Many clients engage the services of a financial advisor due to a life change. These could include getting married, getting divorced, the death of a spouse, losing a job, retiring and many other situations. These life situations and others would fall under the heading of 'transition.' A financial adviser can provide much needed advice to their clients in these situations to help them successfully navigate life’s transitions. Here are a few examples.

Marriage and Children

Getting married is a life transition on all fronts. Financially, you are combining incomes, assets and liabilities. Your retirement plans are now for two.  You need to plan for what happens if one of you dies. A financial adviser can help a couple look at things from a joint perspective rather than as a single person. (For more, see: Why Marriage Makes Financial Sense.)

If and when a couple has children life will never be the same. Financially, there are many transitions. Young couples should think in terms of having a will or other appropriate estate planning documents in place and having a named guardian for the minor children in the event of their death. Obtaining proper life insurance is important at this stage as well. Saving for college as well as dealing with the cost of child care are also big financial issues. Again, a financial adviser can help provide strategies and a third-party perspective to the client’s situation. (For more, see: Estate Planning Tips for Financial Advisors.)


Divorce is a time of transition both in financial and non-financial terms. In many instances the wife may have let her now ex-husband handle the couple’s financial affairs and may now find herself in charge of he own finances for the first time in her life.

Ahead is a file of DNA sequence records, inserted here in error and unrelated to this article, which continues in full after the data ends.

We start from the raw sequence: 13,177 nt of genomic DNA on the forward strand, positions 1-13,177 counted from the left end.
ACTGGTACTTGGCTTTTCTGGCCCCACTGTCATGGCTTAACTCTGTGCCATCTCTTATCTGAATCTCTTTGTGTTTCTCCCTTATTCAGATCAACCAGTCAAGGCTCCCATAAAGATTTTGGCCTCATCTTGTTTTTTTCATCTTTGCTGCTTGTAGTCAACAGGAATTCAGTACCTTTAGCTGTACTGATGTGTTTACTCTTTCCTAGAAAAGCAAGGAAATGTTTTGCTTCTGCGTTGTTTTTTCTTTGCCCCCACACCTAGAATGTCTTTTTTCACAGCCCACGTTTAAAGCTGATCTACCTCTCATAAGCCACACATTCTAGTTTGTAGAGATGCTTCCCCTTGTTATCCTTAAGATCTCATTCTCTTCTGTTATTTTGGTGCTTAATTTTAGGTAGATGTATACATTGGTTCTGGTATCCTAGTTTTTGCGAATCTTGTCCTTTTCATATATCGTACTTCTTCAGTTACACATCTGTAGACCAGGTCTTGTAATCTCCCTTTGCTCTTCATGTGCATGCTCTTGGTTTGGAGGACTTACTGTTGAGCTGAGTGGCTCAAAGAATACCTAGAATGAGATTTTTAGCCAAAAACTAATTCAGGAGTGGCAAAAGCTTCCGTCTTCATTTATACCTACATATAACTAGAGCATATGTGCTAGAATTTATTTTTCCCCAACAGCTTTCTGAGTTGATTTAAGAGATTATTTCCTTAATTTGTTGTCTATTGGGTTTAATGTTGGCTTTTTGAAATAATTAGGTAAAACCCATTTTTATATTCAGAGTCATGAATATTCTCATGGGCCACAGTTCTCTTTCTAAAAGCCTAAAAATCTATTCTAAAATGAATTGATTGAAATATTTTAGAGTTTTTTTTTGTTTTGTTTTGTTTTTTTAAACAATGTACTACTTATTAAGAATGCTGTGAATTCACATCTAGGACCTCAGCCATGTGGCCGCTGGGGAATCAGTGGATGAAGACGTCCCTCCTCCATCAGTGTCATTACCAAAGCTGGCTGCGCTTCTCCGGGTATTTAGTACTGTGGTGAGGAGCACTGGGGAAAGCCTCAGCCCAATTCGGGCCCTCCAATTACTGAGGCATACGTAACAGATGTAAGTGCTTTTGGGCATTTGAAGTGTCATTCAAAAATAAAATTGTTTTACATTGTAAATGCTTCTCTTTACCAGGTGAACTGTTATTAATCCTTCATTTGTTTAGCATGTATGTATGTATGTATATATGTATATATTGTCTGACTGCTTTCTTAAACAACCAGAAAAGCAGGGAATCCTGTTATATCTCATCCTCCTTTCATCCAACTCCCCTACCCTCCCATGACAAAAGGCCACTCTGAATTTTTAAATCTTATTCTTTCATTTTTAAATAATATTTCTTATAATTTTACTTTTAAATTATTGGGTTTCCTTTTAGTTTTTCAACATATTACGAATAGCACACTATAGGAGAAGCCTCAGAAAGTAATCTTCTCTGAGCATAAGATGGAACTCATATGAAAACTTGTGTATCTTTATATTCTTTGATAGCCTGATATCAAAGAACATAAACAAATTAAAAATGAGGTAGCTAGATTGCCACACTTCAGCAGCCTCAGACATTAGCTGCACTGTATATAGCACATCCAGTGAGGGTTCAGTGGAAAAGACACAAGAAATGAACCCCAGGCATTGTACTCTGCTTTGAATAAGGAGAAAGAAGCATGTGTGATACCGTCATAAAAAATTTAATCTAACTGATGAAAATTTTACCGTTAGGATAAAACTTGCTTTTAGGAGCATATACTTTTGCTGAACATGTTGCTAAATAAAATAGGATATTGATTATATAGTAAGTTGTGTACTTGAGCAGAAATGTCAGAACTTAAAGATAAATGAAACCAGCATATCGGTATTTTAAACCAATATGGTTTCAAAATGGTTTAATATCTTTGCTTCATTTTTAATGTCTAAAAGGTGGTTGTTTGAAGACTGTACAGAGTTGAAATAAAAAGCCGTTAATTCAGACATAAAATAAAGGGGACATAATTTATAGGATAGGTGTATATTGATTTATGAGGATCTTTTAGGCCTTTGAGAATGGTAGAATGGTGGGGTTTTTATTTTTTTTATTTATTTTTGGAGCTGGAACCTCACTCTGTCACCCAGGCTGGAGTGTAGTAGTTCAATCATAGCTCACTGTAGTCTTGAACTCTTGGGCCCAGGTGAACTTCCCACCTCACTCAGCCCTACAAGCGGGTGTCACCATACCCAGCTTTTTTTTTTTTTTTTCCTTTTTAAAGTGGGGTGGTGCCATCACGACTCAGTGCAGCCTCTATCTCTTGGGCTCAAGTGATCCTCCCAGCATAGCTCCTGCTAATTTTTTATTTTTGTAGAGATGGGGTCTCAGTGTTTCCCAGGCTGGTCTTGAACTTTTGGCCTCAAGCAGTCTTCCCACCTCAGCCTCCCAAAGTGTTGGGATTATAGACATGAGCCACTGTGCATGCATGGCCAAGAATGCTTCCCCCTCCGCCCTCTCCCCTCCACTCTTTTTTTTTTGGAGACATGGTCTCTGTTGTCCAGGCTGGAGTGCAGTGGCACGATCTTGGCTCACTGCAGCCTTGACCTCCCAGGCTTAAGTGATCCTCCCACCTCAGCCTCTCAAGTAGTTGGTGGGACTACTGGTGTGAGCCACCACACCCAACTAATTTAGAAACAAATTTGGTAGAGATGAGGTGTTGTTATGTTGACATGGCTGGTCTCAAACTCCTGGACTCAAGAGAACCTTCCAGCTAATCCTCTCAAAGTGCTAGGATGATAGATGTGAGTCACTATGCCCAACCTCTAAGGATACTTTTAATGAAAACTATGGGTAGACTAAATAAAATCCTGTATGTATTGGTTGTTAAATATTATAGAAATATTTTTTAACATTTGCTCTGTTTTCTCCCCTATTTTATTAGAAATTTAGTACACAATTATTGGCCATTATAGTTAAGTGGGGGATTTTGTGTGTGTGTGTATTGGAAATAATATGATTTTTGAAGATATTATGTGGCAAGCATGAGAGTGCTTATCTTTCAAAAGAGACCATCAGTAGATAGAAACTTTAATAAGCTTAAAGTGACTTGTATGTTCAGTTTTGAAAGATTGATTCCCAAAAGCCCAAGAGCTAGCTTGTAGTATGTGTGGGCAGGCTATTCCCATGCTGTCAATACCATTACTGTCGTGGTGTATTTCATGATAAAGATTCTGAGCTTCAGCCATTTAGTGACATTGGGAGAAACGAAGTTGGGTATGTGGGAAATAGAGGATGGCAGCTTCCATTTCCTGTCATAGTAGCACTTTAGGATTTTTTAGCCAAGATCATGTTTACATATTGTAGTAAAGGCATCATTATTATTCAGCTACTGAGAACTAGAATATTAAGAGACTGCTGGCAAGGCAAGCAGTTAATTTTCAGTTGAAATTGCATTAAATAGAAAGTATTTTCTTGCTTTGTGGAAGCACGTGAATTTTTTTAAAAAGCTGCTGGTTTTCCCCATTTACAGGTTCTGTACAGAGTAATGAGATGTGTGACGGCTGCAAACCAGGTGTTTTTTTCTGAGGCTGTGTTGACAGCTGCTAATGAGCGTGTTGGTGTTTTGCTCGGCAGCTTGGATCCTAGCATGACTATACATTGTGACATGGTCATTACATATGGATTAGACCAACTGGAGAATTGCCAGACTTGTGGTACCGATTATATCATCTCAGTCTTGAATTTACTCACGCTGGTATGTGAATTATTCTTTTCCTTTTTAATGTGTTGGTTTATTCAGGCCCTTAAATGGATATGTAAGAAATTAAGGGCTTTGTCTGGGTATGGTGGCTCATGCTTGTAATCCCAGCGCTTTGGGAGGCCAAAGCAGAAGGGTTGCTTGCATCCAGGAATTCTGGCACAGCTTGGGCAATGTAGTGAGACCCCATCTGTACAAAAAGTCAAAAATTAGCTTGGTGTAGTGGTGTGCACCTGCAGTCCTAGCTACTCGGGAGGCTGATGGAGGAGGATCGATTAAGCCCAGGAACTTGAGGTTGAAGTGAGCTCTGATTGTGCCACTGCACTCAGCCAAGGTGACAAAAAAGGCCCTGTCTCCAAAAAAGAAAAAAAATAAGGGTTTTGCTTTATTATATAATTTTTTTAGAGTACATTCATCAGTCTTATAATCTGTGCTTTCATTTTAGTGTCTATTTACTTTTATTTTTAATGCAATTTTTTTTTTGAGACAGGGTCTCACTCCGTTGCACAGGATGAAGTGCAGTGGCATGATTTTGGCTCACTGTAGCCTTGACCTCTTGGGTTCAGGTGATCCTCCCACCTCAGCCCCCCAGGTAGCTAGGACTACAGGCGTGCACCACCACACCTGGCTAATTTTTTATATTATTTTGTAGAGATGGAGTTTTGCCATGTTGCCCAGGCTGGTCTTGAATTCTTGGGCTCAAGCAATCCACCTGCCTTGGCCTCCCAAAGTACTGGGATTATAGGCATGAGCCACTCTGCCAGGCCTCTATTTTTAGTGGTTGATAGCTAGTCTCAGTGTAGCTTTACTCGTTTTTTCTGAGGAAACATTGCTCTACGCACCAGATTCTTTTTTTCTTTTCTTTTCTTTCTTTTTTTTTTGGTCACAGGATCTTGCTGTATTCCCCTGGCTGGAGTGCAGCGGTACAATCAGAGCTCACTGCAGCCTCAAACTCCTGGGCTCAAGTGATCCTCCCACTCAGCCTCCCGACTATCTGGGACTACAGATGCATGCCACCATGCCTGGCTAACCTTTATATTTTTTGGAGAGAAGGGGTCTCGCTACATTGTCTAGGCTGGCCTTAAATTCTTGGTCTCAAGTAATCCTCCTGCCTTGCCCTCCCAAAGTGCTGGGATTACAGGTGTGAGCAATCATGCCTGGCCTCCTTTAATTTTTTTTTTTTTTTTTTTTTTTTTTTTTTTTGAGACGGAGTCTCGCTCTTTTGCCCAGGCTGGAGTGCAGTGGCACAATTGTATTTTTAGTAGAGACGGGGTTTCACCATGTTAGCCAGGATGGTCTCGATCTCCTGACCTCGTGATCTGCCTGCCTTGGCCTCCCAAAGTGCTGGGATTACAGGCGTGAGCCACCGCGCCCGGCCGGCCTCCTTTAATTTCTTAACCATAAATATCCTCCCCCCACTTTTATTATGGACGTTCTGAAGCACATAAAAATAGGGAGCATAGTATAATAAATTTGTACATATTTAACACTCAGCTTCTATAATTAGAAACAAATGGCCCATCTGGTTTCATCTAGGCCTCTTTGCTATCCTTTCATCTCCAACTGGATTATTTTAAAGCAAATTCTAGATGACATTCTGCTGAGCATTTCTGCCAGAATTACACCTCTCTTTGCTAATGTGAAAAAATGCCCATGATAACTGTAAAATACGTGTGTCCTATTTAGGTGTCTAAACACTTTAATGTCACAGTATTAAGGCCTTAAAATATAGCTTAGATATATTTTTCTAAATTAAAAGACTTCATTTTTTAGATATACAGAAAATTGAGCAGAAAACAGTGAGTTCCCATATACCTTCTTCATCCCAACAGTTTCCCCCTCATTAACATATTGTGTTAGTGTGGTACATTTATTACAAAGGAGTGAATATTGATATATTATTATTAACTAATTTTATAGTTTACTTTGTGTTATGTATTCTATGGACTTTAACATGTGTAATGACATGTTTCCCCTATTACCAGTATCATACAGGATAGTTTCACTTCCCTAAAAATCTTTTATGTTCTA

Whether or not the client is new to managing their finances a financial adviser can provide a source of independent advice during the divorce process and post-divorce. For example what constitutes a fair division of the marital assets? How much child support is appropriate? Is it better for one spouse to keep the house or to sell it? (For more, see: How to Manage Your Finances Through a Divorce.)

Post-divorce, the adviser can assist with budgeting, saving for retirement and all of the areas of personal finance that must now be dealt with as a single person. Should the client remarry, the financial adviser can help with issues surrounding this much happier time of transition.

Death of a Spouse

The death of a spouse is perhaps the most dramatic life transition there is. The emotional toll on the surviving spouse and the rest of the family is enormous.  In the face of all of this, there are generally many financial details to tend to and often decisions to be made. The advice and counsel of a trusted financial adviser can be invaluable to the surviving spouse. (For more, see: Why Do Widows Leave Their Advisors?)

The issues facing a surviving spouse can be daunting. Just a few examples include dealing with the deceased spouse’s retirement plans such as IRA accounts, 401(k) plans and any pension benefits.  Additionally there are issues with credit cards, any debts owed, assets that pass to heirs via will or probate and many others. (For more, see: How Women in Transition Should Mind Their Finances.)